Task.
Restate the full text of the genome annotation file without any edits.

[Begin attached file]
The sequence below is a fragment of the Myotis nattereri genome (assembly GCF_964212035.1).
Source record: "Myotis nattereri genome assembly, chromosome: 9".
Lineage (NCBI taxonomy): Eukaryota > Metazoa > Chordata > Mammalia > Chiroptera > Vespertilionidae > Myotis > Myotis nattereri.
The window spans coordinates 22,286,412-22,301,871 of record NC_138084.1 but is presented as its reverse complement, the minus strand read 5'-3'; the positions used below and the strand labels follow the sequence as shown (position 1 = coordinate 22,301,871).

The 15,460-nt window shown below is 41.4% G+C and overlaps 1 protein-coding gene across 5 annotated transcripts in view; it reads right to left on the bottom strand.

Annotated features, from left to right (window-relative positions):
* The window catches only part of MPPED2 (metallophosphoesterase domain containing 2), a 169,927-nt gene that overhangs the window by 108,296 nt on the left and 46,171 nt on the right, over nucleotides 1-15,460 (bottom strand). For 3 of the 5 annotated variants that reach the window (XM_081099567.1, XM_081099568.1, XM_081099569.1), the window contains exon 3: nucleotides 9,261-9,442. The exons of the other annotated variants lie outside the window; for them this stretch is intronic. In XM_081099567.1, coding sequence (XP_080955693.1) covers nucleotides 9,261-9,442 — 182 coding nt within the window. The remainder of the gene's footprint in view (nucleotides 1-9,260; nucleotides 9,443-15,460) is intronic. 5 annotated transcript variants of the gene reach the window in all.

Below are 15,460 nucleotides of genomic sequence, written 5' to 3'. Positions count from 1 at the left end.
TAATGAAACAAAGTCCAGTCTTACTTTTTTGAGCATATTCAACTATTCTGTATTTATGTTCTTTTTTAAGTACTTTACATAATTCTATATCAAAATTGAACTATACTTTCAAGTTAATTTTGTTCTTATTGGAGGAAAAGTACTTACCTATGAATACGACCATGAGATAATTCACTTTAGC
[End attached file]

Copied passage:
The sequence below is a fragment of the Myotis nattereri genome (assembly GCF_964212035.1).
Source record: "Myotis nattereri genome assembly, chromosome: 9".
Lineage (NCBI taxonomy): Eukaryota > Metazoa > Chordata > Mammalia > Chiroptera > Vespertilionidae > Myotis > Myotis nattereri.
The window spans coordinates 22,286,412-22,301,871 of record NC_138084.1 but is presented as its reverse complement, the minus strand read 5'-3'; the positions used below and the strand labels follow the sequence as shown (position 1 = coordinate 22,301,871).

The 15,460-nt window shown below is 41.4% G+C and overlaps 1 protein-coding gene across 5 annotated transcripts in view; it reads right to left on the bottom strand.

Annotated features, from left to right (window-relative positions):
* The window catches only part of MPPED2 (metallophosphoesterase domain containing 2), a 169,927-nt gene that overhangs the window by 108,296 nt on the left and 46,171 nt on the right, over nucleotides 1-15,460 (bottom strand). For 3 of the 5 annotated variants that reach the window (XM_081099567.1, XM_081099568.1, XM_081099569.1), the window contains exon 3: nucleotides 9,261-9,442. The exons of the other annotated variants lie outside the window; for them this stretch is intronic. In XM_081099567.1, coding sequence (XP_080955693.1) covers nucleotides 9,261-9,442 — 182 coding nt within the window. The remainder of the gene's footprint in view (nucleotides 1-9,260; nucleotides 9,443-15,460) is intronic. 5 annotated transcript variants of the gene reach the window in all.

Below are 15,460 nucleotides of genomic sequence, written 5' to 3'. Positions count from 1 at the left end.
TAATGAAACAAAGTCCAGTCTTACTTTTTTGAGCATATTCAACTATTCTGTATTTATGTTCTTTTTTAAGTACTTTACATAATTCTATATCAAAATTGAACTATACTTTCAAGTTAATTTTGTTCTTATTGGAGGAAAAGTACTTACCTATGAATACGACCATGAGATAATTCACTTTAGC